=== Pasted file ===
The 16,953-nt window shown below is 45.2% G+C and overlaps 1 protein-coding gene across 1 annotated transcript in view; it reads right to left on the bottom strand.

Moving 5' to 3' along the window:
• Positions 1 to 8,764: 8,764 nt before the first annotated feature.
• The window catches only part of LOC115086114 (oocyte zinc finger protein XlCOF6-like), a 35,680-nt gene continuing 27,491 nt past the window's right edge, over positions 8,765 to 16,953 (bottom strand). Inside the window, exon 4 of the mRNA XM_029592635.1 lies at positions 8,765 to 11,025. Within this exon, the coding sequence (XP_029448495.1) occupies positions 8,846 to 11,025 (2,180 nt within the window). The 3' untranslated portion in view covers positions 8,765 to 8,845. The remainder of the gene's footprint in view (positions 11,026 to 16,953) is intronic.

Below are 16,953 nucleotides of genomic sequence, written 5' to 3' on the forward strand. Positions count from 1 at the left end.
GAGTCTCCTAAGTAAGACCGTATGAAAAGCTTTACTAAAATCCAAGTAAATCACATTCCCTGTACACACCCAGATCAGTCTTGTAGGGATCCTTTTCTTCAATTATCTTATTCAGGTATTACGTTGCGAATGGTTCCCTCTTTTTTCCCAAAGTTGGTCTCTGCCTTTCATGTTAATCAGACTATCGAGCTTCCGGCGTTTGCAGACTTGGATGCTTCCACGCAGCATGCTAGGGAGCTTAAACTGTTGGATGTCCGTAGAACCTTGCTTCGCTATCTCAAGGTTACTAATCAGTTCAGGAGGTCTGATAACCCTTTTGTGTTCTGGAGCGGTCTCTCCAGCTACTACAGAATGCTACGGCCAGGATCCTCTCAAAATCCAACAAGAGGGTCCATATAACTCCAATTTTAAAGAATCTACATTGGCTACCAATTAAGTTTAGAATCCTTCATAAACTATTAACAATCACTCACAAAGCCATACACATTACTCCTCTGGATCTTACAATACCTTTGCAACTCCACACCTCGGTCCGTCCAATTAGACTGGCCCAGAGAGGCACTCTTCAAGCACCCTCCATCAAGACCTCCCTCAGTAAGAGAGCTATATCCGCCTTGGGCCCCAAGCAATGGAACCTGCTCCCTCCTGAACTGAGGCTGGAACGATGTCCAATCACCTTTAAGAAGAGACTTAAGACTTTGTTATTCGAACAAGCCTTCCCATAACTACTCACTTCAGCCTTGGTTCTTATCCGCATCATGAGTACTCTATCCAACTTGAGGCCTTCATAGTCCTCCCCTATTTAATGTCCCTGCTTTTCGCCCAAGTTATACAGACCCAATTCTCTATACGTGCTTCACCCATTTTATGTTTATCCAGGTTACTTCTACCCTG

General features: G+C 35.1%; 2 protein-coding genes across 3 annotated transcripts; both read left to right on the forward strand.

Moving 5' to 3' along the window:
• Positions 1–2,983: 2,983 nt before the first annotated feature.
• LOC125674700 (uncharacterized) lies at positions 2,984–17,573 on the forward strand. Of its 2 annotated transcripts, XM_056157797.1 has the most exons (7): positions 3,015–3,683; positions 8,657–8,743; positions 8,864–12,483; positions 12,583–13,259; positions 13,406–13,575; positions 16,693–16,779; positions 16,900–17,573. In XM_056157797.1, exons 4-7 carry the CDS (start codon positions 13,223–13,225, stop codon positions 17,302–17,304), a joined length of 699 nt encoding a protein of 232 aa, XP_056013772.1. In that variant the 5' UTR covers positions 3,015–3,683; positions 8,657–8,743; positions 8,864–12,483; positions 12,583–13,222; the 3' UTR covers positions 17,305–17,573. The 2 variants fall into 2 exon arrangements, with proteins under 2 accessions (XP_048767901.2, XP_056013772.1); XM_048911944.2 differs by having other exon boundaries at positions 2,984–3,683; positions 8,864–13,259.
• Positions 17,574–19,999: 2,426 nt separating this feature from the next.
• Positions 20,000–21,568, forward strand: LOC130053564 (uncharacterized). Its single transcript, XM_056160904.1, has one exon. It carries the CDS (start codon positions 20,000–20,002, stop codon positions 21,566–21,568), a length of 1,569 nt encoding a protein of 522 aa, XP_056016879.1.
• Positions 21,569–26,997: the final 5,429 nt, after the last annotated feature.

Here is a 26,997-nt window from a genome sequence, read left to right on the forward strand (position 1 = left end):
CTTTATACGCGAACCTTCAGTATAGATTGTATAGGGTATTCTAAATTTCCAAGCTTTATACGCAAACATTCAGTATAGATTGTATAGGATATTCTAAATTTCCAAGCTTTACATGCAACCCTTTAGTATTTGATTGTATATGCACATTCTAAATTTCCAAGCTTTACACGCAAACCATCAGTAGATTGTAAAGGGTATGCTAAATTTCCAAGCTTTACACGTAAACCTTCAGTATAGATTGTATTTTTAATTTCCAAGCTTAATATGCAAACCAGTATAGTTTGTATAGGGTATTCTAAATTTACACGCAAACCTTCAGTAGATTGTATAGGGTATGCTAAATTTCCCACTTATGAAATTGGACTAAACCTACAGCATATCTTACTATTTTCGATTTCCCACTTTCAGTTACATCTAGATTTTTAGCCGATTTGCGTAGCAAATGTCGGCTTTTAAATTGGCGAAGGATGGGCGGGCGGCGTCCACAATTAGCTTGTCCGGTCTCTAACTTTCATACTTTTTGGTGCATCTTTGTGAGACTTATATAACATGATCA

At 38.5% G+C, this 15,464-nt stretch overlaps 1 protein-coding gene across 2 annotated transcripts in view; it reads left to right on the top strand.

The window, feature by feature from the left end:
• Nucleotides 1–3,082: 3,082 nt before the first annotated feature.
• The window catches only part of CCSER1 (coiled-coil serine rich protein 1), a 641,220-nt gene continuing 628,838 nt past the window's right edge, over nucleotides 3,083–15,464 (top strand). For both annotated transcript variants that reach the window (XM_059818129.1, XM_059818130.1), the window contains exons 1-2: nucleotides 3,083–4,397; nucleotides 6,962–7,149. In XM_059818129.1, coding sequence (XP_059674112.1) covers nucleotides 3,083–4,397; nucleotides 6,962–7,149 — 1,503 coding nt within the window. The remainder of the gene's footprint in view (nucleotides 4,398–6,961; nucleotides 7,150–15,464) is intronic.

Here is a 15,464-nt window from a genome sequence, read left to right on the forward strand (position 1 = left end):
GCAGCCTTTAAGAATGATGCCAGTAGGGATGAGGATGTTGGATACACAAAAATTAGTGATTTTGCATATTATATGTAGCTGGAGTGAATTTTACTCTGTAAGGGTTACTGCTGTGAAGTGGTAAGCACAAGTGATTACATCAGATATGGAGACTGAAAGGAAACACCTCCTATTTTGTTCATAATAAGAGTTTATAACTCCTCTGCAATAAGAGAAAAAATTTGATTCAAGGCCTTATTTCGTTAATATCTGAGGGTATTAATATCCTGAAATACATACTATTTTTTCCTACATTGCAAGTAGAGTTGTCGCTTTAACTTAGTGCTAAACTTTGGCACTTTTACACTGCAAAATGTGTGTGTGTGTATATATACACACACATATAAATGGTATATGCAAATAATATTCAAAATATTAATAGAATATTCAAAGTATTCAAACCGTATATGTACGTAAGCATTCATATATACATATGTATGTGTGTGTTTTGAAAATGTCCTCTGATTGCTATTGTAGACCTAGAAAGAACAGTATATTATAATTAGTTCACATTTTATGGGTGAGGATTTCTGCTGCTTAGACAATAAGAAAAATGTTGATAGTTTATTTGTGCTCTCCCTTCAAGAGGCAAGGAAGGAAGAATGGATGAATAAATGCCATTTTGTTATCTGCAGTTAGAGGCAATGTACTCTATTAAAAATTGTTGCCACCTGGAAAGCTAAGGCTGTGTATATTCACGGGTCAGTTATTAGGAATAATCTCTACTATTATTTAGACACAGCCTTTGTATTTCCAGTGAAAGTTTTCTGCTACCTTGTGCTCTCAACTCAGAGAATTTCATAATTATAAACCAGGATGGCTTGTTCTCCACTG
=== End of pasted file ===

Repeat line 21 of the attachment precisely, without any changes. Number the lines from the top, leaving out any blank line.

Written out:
GCAGCCTTTAAGAATGATGCCAGTAGGGATGAGGATGTTGGATACACAAAAATTAGTGATTTTGCATATTATATGTAGCTGGAGTGAATTTTACTCTGTAAGGGTTACTGCTGTGAAGTGGTAAGCACAAGTGATTACATCAGATATGGAGACTGAAAGGAAACACCTCCTATTTTGTTCATAATAAGAGTTTATAACTCCTCTGCAATAAGAGAAAAAATTTGATTCAAGGCCTTATTTCGTTAATATCTGAGGGTATTAATATCCTGAAATACATACTATTTTTTCCTACATTGCAAGTAGAGTTGTCGCTTTAACTTAGTGCTAAACTTTGGCACTTTTACACTGCAAAATGTGTGTGTGTGTATATATACACACACATATAAATGGTATATGCAAATAATATTCAAAATATTAATAGAATATTCAAAGTATTCAAACCGTATATGTACGTAAGCATTCATATATACATATGTATGTGTGTGTTTTGAAAATGTCCTCTGATTGCTATTGTAGACCTAGAAAGAACAGTATATTATAATTAGTTCACATTTTATGGGTGAGGATTTCTGCTGCTTAGACAATAAGAAAAATGTTGATAGTTTATTTGTGCTCTCCCTTCAAGAGGCAAGGAAGGAAGAATGGATGAATAAATGCCATTTTGTTATCTGCAGTTAGAGGCAATGTACTCTATTAAAAATTGTTGCCACCTGGAAAGCTAAGGCTGTGTATATTCACGGGTCAGTTATTAGGAATAATCTCTACTATTATTTAGACACAGCCTTTGTATTTCCAGTGAAAGTTTTCTGCTACCTTGTGCTCTCAACTCAGAGAATTTCATAATTATAAACCAGGATGGCTTGTTCTCCACTG